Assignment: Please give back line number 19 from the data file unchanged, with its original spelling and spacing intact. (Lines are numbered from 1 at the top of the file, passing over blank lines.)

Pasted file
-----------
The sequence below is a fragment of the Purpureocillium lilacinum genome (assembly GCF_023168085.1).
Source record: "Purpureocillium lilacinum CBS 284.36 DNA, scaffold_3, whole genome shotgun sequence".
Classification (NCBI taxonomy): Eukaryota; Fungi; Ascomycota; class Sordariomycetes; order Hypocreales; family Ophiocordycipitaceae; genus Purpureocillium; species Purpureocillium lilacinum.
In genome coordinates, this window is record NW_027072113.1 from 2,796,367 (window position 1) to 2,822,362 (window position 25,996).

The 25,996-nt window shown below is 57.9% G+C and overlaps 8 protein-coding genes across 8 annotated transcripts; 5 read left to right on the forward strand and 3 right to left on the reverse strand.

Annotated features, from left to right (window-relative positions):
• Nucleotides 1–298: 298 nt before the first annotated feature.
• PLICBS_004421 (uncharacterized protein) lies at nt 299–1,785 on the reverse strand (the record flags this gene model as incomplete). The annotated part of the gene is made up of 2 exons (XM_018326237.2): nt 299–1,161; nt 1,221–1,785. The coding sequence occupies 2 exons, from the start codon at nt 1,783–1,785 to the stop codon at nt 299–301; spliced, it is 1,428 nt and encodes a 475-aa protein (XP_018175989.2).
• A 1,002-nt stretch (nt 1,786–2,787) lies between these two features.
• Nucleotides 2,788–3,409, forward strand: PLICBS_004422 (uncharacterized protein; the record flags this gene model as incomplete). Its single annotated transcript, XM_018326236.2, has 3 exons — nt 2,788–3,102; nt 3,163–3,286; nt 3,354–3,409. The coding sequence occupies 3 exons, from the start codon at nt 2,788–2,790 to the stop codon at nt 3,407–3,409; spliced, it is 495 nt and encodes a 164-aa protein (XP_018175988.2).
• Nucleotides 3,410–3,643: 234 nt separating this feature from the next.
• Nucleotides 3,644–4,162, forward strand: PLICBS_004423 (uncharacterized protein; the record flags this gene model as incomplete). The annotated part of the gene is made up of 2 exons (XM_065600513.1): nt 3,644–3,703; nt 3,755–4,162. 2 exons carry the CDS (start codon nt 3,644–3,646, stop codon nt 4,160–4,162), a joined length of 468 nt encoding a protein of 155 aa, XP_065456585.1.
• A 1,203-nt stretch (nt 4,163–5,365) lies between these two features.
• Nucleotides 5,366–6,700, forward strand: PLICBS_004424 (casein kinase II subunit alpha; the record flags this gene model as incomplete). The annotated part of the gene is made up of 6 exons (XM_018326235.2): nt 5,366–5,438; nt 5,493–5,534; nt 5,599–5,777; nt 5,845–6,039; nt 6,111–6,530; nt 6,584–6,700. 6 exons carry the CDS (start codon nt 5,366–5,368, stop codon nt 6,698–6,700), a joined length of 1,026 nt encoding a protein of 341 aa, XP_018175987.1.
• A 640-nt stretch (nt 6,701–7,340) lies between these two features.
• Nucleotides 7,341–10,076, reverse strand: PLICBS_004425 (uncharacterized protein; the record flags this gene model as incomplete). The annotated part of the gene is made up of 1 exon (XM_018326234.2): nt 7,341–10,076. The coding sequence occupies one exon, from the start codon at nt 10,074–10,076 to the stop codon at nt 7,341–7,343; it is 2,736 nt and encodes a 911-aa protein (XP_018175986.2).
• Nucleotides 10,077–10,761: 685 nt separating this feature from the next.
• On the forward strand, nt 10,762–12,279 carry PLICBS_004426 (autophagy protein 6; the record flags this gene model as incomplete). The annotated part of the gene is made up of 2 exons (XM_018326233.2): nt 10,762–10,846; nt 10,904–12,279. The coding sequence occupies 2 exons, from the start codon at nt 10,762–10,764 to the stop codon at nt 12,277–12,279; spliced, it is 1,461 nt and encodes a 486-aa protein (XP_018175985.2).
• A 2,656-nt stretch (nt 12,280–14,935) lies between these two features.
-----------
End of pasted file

• A 2,656-nt stretch (nt 12,280–14,935) lies between these two features.